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Yet another anti-blister concept

Discussion in 'Medical Problems' started by Roseallee, Aug 31, 2009.

  1. Roseallee

    Roseallee New Member

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    Hi All,
    Nothing I tried was working to prevent blisters forming on my feet after about 10km. It wasn't as though I wasn't working at it, either. I have been training for my Sept. Camino since May. I have walked a lot of kms in that time. I have great shoes which are well broken in & I was wearing proper wicking socks. When I came home with a new blister the other night after an 8km stroll with no pack, I was feeling pretty discouraged with only 2 weeks before I leave.:confused::(:eek::(:confused:
    I am here to say that I believe I now know what the problem was and have solved it! Yippee!
    In hindsight, I realize my assiduous applications of moisturizer, be it Vaseline, lanolin, etc were making my feet more prone to blisters, not less by making the skin more delicate. It didn't toughen up my feet, especially between the toes where I blister most frequently but made the skin more fragile. I know that is contrary to what the general experience here at the forum has been.
    So that was the cause & now on to the solution...
    A chance conversation the next day was incredibly fortuitous. I had relayed to me the advice of a highly respected mountain guide. His advice was to apply rubbing alcohol to your feet to toughen them up. He said to do it every day for 2 weeks to prepare for a long hike.
    I came home and did some research and came up with many references. It popped up in all sorts of places.
    Hiking:
    Diving:
    Musicians:
    I also found an orthopedic surgeon recommended it to prevent chafing under a brace. The same advice was offered to a recruit entering boot camp.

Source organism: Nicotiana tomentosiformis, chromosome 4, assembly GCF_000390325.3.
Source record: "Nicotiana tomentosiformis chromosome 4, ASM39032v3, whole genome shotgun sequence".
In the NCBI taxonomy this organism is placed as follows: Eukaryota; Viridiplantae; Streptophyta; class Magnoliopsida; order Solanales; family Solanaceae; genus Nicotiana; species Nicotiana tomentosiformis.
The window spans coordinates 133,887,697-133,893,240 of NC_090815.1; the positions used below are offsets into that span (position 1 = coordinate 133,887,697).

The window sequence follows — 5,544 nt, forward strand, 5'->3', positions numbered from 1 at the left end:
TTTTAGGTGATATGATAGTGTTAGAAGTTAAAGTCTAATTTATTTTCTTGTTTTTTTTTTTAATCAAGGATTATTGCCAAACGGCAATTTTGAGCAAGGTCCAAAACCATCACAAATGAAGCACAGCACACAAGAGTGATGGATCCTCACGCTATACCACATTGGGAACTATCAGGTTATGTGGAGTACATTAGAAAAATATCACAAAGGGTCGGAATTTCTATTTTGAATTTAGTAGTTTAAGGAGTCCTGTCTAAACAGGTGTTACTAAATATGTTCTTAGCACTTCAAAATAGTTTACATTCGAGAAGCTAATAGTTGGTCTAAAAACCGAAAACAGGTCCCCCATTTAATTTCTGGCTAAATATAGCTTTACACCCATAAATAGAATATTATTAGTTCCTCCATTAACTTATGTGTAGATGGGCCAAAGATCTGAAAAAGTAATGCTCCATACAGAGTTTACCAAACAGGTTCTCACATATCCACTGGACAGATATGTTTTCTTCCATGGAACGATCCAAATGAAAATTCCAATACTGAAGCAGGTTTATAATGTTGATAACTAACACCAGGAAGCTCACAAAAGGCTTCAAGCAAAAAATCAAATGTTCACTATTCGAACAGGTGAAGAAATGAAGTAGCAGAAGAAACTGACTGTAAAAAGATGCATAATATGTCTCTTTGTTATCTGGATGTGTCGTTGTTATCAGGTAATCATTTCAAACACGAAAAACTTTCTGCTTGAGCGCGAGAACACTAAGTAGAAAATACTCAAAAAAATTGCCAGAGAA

I felt I had nothing to lose and everything to gain. I have only applied it for 3 days, twice a day, and I can already tell it has solved the issue. I walked a hot 10km on pavement this morning without any protective measures and without a twinge of discomfort. I can feel the skin on my feet toughening up, day by day.
    Two added benefits are it is cheap and cleansing.
    Please don't anyone tell me that Isopropyl rubbing alcohol is bad for me! At this point I really don't care! :D Bring on my Camino! :D
    Sorry for such a long winded post but maybe someone else will find my experience useful. Roseallee
     
  2. Tami

    Tami New Member

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    Hi Roseallee,

    Thank you for sharing your insight into the use of the rubbing alcohol.

    I wish you all the best for your Camino. If you get a chance, let us know how things are going.

    Tami
     
  3. Roseallee

    Roseallee New Member

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    I appreciate the well wishes.

    Hi Tami,
    I am feeling incredibly UP for my Camino now that I have figured out the blister problem. 4 days of the alcohol treatment has worked a pre-Camino miracle. My diligent months of training now actually feel worthwhile.
    I will definitely let you all know how it went. Roseallee
     
  4. Marc

    Marc New Member

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    Hi Rosalee
    When are you going in September and from where are you starting. I will be in Barcelona on 16 Sept and will leave for Pamplona on the same day. Any advice?
     
  5. Covey

    Covey Active Member

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    Look at the date of her post!
     
  6. fraluchi

    fraluchi 2007, 2008, 2009, 2010, 2011, 2012, 2013, 2015